13 to Life

I am happy to say that I am ending the year much like I began it–reading great YA books.  I spent much of today reading, so I will have one final post before 2010 draws to a close.  My final book of the year is Shannon Delaney’s 13 to Life, a wonderful first book in what is sure to be a gripping new series.  This is paranormal YA fiction at its finest, and, in my opinion, this book will appeal to middle school, high school, and adult readers alike.  (I’m sure the same will be true of upcoming books in this series.)  The main character, Jessica, was relatable (if a bit frustrating at times), and I think many readers, male and female, may identify with her a bit.

Jessica Gillmansen doesn’t have the easiest life.  After the death of her mother, she’s doing all she can to hold everything together while convincing those around her she’s not a danger to herself.  She’s trying her best to keep everything on an even keel, but that may not be entirely possible.  Strange things are happening around her town, and Jessica’s reporter instincts tell her that there is a mysterious story unfolding around her.

How right she is.  Things get even stranger when Jessica becomes the guide for a new student at school.  He’s tall, dark, handsome, mysterious–all the things most teenage girls go nuts over–but Jessica is largely unimpressed and just wants to escape from showing the new kid, Pietr Rusakova, the ropes at school.  Pietr, however, may have other ideas.  He makes his interest in Jessica crystal clear, and, hard as it may be to admit it, Jessica finds herself drawing closer to this enigmatic guy with secrets in his eyes.

As is so often the case when it comes to teens and romance, things do not proceed smoothly for Pietr and Jessica.  See, Jessica also has the hots for popular jock Derek, Pietr is reluctantly dating Jessica’s friend Sarah (who is not exactly who she seems to be, in my opinion), Pietr’s family is wary of Pietr’s involvement with Jessica, and there’s just some weird stuff going on that the two are hard-pressed to explain to anyone else or each other.  Throw in some werewolves and some bad guys who may or may not be connected to the Russian Mafia, and you’ve got quite the mess.  It’s really a lot for a couple of almost-seventeen-year-olds to take.  But try they must.  What will happen with Jessica and Pietr?  Will they reveal their secrets to each other?  Can they really be together with so much stacked against them?  I’ll let you decide when you read 13 to Life by Shannon Delaney.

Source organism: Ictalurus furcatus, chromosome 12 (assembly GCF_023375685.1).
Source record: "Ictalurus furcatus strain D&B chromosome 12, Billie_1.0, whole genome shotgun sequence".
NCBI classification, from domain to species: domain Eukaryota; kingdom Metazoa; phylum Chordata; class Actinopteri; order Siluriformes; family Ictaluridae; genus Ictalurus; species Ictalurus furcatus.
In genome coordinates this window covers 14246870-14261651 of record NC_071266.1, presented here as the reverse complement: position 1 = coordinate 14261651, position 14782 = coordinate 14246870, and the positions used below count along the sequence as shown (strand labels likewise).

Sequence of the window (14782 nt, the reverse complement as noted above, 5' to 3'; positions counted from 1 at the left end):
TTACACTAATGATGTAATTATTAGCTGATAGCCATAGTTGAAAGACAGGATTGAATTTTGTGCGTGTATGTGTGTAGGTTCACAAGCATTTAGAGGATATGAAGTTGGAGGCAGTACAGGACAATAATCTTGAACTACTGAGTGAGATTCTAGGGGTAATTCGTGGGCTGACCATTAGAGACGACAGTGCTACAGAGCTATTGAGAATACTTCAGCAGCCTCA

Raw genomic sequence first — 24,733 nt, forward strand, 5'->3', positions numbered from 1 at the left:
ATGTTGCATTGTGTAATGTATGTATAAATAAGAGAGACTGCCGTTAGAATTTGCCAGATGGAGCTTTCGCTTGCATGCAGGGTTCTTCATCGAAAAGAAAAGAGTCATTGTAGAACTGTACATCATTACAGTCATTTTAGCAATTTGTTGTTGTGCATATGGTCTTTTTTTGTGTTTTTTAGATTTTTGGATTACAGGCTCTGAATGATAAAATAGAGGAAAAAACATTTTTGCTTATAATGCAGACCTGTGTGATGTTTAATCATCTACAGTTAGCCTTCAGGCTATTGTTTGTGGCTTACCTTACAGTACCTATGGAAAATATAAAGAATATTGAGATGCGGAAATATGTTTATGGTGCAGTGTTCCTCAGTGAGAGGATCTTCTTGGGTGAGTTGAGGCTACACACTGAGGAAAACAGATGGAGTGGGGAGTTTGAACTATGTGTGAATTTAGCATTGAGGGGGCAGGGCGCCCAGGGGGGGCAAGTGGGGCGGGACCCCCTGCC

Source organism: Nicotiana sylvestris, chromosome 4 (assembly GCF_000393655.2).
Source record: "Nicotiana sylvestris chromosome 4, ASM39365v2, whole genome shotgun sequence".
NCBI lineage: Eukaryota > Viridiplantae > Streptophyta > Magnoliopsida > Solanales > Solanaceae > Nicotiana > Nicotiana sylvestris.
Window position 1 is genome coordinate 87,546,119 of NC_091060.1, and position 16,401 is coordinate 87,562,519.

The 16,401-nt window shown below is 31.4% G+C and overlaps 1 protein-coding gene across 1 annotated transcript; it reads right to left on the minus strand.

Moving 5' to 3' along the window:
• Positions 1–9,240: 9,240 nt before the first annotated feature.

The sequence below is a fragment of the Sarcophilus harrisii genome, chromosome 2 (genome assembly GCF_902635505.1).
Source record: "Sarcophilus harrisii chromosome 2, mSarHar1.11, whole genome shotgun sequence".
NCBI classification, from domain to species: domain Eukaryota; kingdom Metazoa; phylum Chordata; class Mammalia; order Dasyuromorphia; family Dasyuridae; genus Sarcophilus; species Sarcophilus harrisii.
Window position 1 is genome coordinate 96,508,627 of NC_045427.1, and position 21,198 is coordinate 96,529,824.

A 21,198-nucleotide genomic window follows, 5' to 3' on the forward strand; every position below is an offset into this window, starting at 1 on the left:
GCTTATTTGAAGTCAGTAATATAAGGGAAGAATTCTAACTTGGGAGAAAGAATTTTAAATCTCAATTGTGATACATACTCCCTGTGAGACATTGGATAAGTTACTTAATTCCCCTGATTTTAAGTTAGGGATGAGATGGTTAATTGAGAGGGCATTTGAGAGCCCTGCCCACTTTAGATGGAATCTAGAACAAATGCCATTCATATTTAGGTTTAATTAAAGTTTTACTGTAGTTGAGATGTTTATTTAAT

I really did enjoy this book, especially the connections made to classic literature.  13 to Life made references to several works, including Romeo and Juliet, Wuthering Heights, Anna Karenina, and The Merchant of Venice.  I just love it when that happens.  I think it arouses curiosity and may lead readers to revisit these great masterpieces of literature.  I can hardly wait to see where Shannon Delaney takes us in the next book, especially since 13 to Life ended on a bit of a cliffhanger.  The next book, Secrets and Shadows is due out in February of 2011, so at least I won’t have to wait long to find out more.

To learn more about the 13 to Life series and author Shannon Delaney, visit http://www.13tolifeseries.com/.

I hope everyone has a happy and safe New Year, and I’ll see you in 2011!

Published in: on December 31, 2010 at 10:01 pm  Leave a Comment